Beware, smokers! Smoking increases risk of hearing loss
Mar 14 2018 by Kathy Alvarado
Media worldwide are invited to attend a press event announcing the results of the 2018 State of Smoking Survey, a study commissioned by the Foundation for a Smoke-Free World that aims to better understand why people smoke, what motivates smokers to want to quit, and what makes quitting hard. It proves that quitting smoking not only have the positive impact on your health but also help you to save money. Participants who smoked more than 20 cigarettes a day were 70 percent more likely to develop high-frequency hearing loss and 40 percent more likely to develop low-frequency hearing loss.
On average, smoking from adolescence and young adulthood takes off 10 years off a person's life.
Lagan Valley MLA Robbie Butler has backed Cancer Focus Northern Ireland's call to local smokers to stub out their cigarettes and become "Proud Quitters".
Yorkshire Cancer Research is backing the latest evidence published by Public Health England in February, which states that vaping with e-cigarettes is at least 95% safer than smoking, and that e-cigarette vapour does not harm bystanders.
Fresh snow warning for West Sussex
It could soon be the "Isle of White" again as the Met Office issue a yellow weather warning for snow on Sunday . Ms Maxey said temperatures in some rural areas of the United Kingdom may struggle to climb above zero.
According to the Centers for Disease Control and Prevention, smoking is the No. 1 cause of preventable disease and deaths, and accounts for about 1 in 5 deaths. But it seems that tobacco also damages hearing. One incident involved an elderly woman who had to go to hospital."She had a major fire after falling asleep with a cigarette lit", Mr Lambert said."The sofa caught fire, the curtains, half her room in fact."We'd actually fitted a smoke alarm for her six weeks earlier as well, and had a frank discussion with her about fire safety".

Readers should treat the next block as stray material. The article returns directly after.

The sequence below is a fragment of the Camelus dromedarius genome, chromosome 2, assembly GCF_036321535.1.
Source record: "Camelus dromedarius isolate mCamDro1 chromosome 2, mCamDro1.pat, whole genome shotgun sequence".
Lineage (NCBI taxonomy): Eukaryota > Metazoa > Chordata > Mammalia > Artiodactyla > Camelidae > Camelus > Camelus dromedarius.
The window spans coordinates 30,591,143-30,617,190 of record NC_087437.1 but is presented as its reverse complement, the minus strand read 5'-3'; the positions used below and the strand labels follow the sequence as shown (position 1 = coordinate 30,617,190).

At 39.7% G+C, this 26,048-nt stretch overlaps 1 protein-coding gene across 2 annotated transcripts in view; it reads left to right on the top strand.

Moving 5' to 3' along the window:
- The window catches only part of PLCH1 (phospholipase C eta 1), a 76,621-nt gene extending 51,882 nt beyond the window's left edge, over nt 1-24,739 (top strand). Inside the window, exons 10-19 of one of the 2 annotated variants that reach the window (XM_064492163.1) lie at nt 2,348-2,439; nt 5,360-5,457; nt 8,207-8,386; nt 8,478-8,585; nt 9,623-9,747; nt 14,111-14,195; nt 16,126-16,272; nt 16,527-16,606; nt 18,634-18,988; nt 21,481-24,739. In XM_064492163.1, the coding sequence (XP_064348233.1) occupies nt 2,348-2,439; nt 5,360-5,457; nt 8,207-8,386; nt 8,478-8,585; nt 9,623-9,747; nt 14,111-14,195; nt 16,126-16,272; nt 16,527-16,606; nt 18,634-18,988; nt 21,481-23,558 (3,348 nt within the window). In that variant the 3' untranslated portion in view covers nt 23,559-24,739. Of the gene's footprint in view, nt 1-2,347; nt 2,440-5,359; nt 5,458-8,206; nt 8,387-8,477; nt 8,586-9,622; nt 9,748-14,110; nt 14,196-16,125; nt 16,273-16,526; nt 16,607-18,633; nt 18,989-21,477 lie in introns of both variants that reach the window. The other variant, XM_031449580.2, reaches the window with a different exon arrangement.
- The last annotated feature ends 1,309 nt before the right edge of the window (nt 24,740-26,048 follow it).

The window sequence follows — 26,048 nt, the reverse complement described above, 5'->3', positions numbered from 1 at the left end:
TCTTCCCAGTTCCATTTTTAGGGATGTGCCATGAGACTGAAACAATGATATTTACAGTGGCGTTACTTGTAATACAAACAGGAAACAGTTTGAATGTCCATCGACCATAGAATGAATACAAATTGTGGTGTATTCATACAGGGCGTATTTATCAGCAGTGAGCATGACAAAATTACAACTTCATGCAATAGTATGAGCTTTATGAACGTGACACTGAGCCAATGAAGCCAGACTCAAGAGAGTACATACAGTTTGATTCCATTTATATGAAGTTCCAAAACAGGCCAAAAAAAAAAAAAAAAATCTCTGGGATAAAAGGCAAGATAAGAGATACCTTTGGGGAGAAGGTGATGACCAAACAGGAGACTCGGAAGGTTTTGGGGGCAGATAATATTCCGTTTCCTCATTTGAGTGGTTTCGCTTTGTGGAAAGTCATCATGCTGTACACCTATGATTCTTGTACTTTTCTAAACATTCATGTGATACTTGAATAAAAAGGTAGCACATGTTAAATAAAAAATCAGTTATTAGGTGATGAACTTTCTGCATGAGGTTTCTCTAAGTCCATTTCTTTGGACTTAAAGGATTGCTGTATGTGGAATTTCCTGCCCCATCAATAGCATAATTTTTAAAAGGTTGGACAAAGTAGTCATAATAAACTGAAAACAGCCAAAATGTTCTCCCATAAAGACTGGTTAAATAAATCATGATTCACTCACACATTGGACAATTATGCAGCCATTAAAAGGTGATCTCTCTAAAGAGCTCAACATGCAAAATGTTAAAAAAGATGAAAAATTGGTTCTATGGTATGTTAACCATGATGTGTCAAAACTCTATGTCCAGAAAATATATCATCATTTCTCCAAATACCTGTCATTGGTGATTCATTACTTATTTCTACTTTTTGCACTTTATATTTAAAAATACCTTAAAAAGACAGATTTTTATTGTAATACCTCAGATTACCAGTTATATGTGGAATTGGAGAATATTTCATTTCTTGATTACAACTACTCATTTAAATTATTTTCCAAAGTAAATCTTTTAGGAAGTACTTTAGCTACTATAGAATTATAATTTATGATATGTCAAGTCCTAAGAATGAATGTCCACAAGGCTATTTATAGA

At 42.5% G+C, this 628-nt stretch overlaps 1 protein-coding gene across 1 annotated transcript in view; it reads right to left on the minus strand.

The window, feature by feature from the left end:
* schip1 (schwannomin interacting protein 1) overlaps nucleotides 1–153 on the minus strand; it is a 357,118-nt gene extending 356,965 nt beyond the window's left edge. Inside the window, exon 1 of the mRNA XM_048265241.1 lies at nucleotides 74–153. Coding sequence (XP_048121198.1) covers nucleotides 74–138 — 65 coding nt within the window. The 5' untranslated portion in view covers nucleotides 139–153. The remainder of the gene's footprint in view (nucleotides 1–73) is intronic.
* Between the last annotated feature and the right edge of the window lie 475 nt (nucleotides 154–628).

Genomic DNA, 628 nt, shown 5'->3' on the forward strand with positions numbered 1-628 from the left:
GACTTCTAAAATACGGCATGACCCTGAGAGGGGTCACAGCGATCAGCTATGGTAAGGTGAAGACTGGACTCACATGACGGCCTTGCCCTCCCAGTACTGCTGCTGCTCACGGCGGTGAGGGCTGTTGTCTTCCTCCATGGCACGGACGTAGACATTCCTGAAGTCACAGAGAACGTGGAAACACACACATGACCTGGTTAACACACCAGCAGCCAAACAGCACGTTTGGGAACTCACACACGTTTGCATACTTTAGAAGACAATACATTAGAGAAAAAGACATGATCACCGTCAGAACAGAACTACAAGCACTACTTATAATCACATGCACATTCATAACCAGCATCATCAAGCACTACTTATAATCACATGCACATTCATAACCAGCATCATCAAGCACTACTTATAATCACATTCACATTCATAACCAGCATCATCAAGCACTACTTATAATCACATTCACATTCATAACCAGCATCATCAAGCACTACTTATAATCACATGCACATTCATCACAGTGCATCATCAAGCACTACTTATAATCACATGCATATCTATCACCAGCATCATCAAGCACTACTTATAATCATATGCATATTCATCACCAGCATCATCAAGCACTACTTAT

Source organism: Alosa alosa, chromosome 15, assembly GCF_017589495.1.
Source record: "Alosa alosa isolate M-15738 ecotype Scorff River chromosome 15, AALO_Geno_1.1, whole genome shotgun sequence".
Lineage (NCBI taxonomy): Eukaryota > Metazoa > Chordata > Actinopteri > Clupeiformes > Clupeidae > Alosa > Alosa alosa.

Smoking appeared to affect the ability to hear both high and low frequency sounds, but the association with high frequency loss was greater, said the scientists. However, the Dartmouth researchers point out that a future in which e-cigarettes do help people quit isn't impossible-as long as they're kept out of the hands of young people. In October, the FDA addressed youth use of e-cigarettes and other electronic nicotine-delivery systems (ENDS) through its "The Real Cost" campaign.
'E-cigarettes will likely cause more public health harm than public health benefit unless ways can be found to substantially decrease the number of adolescents and young adults who vape and increase the number of smokers who use e-cigarettes to successfully quit smoking, ' Soneji said. Commissioner Scott Gottlieb said in a statement that vaping devices are by far the most common source of experimentation with tobacco products among children. About 19,000 of them were smokers and 9,800 were former smokers.